Overview

Comprehensive Description

Description

Head with distinct rostral, preorbital, supraorbital, postorbital and a short orbito-tympanic, cranial crests; no temporal ridge; interorbital space much broader than upper eyelid; tympanum very distinct, at least two third the diameter of the eye; first finger generally but not always extends beyond second; double subarticular tubercles only under third finger. Toes with single subarticular tubercle; parotid elipticle, with dark brown scattered branching concretions; skin heavily tuberculated on flanks, tubercles usually tipped with dark brown spines; a lateral dorsal staggered row of 8-9 enlarged tubercles; cranial crests, lips, digit tips, metacarpal and metatarsal tubercles are cornified with dark brown, which tend to peal off in preserved specimens; head is almost smooth.

Recently Khan (2001) has distinguished Pakistani population of this toad as a new subspecies Bufo melanostictus hazarensis, on the basis of kidney shaped parotid glands; double subarticular tubercles under penultimate phalanx of all fingers; rostral ridge absent from head; temporal ridge present; light brown dorsum.

It is the largest toad in Pakistan, female exceeds 150 mm in snout-vent length.

Color: Dorsum uniform gray of various shades, brown or reddish with dark spots, ventrum uniform dirty white, speckled with light brown on chin and throat.

The throat of breeding male is light orange or yellow. It develops cornified pads on inner side of first and second fingers.

In Pakistan this toad is a highland form, does not extend in the Indus Valley.

  • Church, G. (1960). ''The invasion of Bali by Bufo melanostictus.'' Herpetologica, 16(1), 15-21.
  • Khan, M.S. (1982). ''Collection, preservation and identification of amphibian eggs from the plains of Pakistan.'' Pakistan Journal of Zoology, 14, 241-243.
  • Khan, M.S. (1991). Morphoanatomical specialization of the buccopharyngeal region of the anuran larvae and its bearing on the mode of larval feeding. Unpublished Ph.D. dissertation, University of the Punjab, Lahore, Pakistan.
  • Natarajan, R. (1953). ''A note on the chromosomes of Cacopus systoma.'' Proceedings of the 40th Indian Science Congress, Part 3, 180-181.
  • Mertens, R. (1969). ''Die Amphibien und Reptilien West-Pakistans.'' Stuttgarter Beiträge zur Naturkunde, 197, 1-96.
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Brief

"Body covered with warts, parotid gland eliptical."
  • Daniels, R J R(2005) Amphibians of Peninsular India, University Press, Hyderabad
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Distribution

Asian common toads (Duttaphrynus melanostictus) have a wide distribution across Asia. The native distribution extends north from Pakistan through Nepal, Bangladesh, India, Sri Lanka, Southern China, Myanmar, Lao, Vietnam, Thailand, Cambodia, Malaysia, Singapore, and Indonesia (Sumatra, Java, Borneo and Natuna Islands).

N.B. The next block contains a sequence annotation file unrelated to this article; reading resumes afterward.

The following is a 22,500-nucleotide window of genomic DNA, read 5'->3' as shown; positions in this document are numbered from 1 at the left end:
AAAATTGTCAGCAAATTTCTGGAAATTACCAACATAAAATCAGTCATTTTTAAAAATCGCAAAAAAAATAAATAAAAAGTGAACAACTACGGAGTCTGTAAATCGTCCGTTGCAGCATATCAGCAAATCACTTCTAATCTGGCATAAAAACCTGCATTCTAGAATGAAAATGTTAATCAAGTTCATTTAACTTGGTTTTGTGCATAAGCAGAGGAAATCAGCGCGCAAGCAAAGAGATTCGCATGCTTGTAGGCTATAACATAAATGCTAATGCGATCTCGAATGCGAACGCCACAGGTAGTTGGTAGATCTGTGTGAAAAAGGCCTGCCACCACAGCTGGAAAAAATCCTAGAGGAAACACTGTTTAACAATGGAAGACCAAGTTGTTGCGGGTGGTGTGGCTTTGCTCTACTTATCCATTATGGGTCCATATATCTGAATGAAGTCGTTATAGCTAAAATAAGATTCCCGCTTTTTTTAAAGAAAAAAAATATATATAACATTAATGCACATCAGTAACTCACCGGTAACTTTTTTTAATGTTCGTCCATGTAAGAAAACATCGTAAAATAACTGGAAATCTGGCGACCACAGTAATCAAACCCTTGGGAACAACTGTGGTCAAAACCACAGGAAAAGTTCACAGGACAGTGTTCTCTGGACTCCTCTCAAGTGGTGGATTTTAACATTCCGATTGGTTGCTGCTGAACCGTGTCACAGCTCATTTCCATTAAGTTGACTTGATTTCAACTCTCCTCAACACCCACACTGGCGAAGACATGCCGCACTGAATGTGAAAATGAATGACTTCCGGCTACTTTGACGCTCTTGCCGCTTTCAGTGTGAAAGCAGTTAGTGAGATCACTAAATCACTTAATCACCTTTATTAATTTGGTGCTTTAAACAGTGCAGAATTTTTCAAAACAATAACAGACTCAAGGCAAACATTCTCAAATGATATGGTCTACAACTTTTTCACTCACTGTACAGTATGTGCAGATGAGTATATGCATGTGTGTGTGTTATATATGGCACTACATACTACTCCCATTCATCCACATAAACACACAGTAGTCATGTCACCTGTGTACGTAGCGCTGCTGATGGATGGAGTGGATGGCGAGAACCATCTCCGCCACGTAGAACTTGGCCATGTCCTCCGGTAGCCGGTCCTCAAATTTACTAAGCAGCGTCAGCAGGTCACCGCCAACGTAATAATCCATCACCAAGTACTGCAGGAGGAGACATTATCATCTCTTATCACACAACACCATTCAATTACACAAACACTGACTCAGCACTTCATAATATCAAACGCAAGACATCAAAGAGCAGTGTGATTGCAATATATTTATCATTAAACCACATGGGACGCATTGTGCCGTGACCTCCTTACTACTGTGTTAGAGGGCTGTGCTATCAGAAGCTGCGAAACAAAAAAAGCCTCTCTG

Asian common toads have been naturalized in Indonesia (Bali, Sulawi, Ambon, Manokwari and Maluku), New Guinea (West Papua and New Guinea), and the Andaman Nicobar Islands. B. melanostictus has also been recently found in East Timor.

Biogeographic Regions: oriental (Native ); australian (Introduced , Native ); oceanic islands (Introduced , Native )

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Range Description

This species occurs widely from northern Pakistan through Nepal, Bangladesh, India (including the Andaman and Nicobar Islands), Sri Lanka, southern China (including Taiwan, Hong Kong and Macau), Myanmar, Lao People's Democratic Republic, Viet Nam, Thailand and Cambodia to Malaysia, Singapore, and Indonesia (Sumatra, Java, Borneo, Anambas Islands and Natuna Islands, introduced to Bali, Sulawesi, Ambon and Manokwari, New Guinea (northeastern portion of the Vogelkop Peninsula, centred on Manokwari). It has been recorded from sea level up to 1,800m asl.
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All over India and adjacent countries till Indonesia
  • Daniels, R J R(2005) Amphibians of Peninsular India, University Press, Hyderabad
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Distribution and Habitat

Until recently Bufo melanostictus was reported to as the common toad of Indo-Pakistan subcontinent (Günther, 1864; Murray, 1884; Boulenger, 1890; Annandale and Rao, 1918). However, in Pakistan, this toad is confined to District Hazara, Northwestern Frontier Province, Alpine Punjab and Azad Kashmir (Mertens, 1969a; Khan, 1972a).

  • Church, G. (1960). ''The invasion of Bali by Bufo melanostictus.'' Herpetologica, 16(1), 15-21.
  • Khan, M.S. (1982). ''Collection, preservation and identification of amphibian eggs from the plains of Pakistan.'' Pakistan Journal of Zoology, 14, 241-243.
  • Khan, M.S. (1991). Morphoanatomical specialization of the buccopharyngeal region of the anuran larvae and its bearing on the mode of larval feeding. Unpublished Ph.D. dissertation, University of the Punjab, Lahore, Pakistan.
  • Natarajan, R. (1953). ''A note on the chromosomes of Cacopus systoma.'' Proceedings of the 40th Indian Science Congress, Part 3, 180-181.
  • Mertens, R. (1969). ''Die Amphibien und Reptilien West-Pakistans.'' Stuttgarter Beiträge zur Naturkunde, 197, 1-96.
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Physical Description

Morphology